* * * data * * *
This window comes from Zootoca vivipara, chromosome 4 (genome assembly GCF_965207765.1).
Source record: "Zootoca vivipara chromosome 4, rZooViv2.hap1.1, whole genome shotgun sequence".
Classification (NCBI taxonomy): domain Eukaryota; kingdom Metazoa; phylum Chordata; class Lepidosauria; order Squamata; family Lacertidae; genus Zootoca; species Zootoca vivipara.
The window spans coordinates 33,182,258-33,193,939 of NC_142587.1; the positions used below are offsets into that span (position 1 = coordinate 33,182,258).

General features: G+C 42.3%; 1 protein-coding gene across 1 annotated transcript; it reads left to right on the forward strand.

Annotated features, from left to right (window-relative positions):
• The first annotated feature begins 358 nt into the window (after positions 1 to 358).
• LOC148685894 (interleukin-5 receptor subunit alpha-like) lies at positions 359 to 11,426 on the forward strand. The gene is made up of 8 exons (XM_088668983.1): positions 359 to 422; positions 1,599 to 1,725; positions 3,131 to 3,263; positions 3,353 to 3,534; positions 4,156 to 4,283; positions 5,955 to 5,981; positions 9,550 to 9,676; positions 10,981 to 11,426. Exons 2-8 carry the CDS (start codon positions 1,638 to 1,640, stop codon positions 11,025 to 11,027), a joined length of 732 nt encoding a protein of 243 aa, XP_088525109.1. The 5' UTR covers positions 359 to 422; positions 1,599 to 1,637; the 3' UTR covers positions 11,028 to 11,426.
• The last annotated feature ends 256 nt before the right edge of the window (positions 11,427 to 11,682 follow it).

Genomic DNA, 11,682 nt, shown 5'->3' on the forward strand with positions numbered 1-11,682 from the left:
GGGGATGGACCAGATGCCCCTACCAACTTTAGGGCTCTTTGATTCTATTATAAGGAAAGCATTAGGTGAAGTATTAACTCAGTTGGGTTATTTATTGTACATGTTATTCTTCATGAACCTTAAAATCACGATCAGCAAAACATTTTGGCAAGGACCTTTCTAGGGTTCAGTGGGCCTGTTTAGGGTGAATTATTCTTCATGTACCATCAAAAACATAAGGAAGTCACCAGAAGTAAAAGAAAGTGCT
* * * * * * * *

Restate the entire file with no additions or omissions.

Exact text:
This window comes from Zootoca vivipara, chromosome 4 (genome assembly GCF_965207765.1).
Source record: "Zootoca vivipara chromosome 4, rZooViv2.hap1.1, whole genome shotgun sequence".
Classification (NCBI taxonomy): domain Eukaryota; kingdom Metazoa; phylum Chordata; class Lepidosauria; order Squamata; family Lacertidae; genus Zootoca; species Zootoca vivipara.
The window spans coordinates 33,182,258-33,193,939 of NC_142587.1; the positions used below are offsets into that span (position 1 = coordinate 33,182,258).

General features: G+C 42.3%; 1 protein-coding gene across 1 annotated transcript; it reads left to right on the forward strand.

Annotated features, from left to right (window-relative positions):
• The first annotated feature begins 358 nt into the window (after positions 1 to 358).
• LOC148685894 (interleukin-5 receptor subunit alpha-like) lies at positions 359 to 11,426 on the forward strand. The gene is made up of 8 exons (XM_088668983.1): positions 359 to 422; positions 1,599 to 1,725; positions 3,131 to 3,263; positions 3,353 to 3,534; positions 4,156 to 4,283; positions 5,955 to 5,981; positions 9,550 to 9,676; positions 10,981 to 11,426. Exons 2-8 carry the CDS (start codon positions 1,638 to 1,640, stop codon positions 11,025 to 11,027), a joined length of 732 nt encoding a protein of 243 aa, XP_088525109.1. The 5' UTR covers positions 359 to 422; positions 1,599 to 1,637; the 3' UTR covers positions 11,028 to 11,426.
• The last annotated feature ends 256 nt before the right edge of the window (positions 11,427 to 11,682 follow it).

Genomic DNA, 11,682 nt, shown 5'->3' on the forward strand with positions numbered 1-11,682 from the left:
GGGGATGGACCAGATGCCCCTACCAACTTTAGGGCTCTTTGATTCTATTATAAGGAAAGCATTAGGTGAAGTATTAACTCAGTTGGGTTATTTATTGTACATGTTATTCTTCATGAACCTTAAAATCACGATCAGCAAAACATTTTGGCAAGGACCTTTCTAGGGTTCAGTGGGCCTGTTTAGGGTGAATTATTCTTCATGTACCATCAAAAACATAAGGAAGTCACCAGAAGTAAAAGAAAGTGCT